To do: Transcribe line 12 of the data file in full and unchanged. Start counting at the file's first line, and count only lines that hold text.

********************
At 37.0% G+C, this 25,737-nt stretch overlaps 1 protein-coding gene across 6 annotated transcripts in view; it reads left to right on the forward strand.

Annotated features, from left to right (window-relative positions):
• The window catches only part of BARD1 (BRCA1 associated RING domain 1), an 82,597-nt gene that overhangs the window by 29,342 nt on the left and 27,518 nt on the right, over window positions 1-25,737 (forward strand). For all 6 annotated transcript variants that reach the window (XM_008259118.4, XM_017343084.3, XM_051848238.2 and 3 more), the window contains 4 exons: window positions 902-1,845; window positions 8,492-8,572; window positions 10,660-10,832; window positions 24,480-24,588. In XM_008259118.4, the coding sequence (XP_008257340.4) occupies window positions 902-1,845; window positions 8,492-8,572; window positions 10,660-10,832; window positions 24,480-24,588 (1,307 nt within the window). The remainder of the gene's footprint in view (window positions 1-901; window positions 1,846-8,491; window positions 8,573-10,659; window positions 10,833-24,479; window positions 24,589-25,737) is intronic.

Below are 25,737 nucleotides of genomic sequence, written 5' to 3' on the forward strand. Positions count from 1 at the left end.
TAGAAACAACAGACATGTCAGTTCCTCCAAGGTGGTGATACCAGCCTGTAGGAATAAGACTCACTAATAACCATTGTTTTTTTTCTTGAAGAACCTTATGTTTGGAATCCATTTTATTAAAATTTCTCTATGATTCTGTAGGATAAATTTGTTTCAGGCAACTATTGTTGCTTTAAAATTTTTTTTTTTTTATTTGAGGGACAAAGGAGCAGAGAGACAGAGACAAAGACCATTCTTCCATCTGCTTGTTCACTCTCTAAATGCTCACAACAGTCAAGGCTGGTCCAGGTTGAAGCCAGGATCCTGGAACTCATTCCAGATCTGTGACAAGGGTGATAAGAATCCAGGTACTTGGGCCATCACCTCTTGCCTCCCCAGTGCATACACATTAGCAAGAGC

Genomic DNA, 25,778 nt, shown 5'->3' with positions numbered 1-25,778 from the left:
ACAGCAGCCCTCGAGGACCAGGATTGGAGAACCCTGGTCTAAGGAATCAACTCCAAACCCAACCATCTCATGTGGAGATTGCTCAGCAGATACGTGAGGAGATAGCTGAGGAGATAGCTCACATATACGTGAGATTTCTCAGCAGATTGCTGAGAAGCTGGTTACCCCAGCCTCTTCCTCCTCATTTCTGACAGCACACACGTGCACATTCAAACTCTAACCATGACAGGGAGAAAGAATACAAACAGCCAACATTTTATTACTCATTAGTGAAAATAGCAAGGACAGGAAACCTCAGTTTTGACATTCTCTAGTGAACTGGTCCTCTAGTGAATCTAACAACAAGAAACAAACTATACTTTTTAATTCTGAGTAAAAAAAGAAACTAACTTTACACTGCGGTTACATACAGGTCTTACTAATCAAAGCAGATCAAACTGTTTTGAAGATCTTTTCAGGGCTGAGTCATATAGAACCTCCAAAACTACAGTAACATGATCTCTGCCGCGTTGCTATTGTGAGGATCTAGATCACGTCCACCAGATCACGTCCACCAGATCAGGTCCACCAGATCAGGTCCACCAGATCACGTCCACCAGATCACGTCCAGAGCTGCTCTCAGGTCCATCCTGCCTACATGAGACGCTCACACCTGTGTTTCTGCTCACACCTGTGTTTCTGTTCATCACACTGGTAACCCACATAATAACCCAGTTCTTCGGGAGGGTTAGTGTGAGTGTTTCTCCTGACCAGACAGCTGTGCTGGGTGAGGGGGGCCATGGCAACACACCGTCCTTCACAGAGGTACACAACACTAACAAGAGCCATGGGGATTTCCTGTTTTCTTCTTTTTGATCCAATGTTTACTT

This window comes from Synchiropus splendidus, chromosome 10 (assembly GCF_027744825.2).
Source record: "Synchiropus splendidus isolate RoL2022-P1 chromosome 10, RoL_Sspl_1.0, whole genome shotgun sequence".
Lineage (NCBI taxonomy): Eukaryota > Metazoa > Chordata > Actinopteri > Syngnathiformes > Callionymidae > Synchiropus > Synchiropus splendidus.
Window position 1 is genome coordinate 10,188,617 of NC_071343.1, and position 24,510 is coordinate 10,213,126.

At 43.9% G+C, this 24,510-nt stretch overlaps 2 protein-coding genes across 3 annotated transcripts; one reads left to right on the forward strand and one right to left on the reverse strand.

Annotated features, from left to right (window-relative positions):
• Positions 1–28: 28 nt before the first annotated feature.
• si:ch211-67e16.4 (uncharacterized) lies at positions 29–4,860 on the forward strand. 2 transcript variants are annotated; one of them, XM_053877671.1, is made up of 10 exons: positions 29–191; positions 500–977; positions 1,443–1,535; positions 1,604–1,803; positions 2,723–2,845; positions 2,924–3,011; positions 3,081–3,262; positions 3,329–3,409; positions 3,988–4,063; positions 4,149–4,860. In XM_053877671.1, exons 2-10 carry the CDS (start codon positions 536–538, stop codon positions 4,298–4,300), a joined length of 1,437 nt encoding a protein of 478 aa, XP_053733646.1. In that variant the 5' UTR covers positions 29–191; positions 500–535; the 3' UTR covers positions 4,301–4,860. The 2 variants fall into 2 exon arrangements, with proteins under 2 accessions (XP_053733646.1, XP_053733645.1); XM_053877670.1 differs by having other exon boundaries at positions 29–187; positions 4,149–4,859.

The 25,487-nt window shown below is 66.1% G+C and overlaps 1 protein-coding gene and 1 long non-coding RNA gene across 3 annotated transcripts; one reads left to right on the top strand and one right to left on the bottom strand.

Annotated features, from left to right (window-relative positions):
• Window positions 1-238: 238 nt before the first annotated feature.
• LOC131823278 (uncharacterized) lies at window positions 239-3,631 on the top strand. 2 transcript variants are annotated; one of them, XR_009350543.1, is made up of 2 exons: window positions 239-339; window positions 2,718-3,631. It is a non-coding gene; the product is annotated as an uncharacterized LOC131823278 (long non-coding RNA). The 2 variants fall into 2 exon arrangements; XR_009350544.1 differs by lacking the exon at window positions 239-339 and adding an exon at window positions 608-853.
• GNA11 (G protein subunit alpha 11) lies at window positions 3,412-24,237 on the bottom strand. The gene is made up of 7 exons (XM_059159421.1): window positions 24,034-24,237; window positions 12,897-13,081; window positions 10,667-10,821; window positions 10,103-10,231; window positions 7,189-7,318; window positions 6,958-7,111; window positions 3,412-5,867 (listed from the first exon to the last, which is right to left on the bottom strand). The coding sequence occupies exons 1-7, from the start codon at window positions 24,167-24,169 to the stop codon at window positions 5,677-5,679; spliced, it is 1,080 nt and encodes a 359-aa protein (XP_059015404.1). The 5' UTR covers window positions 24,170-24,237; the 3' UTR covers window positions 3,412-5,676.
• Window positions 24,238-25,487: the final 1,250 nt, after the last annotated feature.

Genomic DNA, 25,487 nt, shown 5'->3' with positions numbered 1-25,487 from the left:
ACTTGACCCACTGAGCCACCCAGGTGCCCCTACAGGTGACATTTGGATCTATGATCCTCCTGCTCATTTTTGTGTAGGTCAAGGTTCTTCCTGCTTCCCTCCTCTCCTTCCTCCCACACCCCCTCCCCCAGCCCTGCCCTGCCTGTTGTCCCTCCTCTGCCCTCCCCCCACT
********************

At 43.9% G+C, this 24,510-nt stretch overlaps 2 protein-coding genes across 3 annotated transcripts; one reads left to right on the forward strand and one right to left on the reverse strand.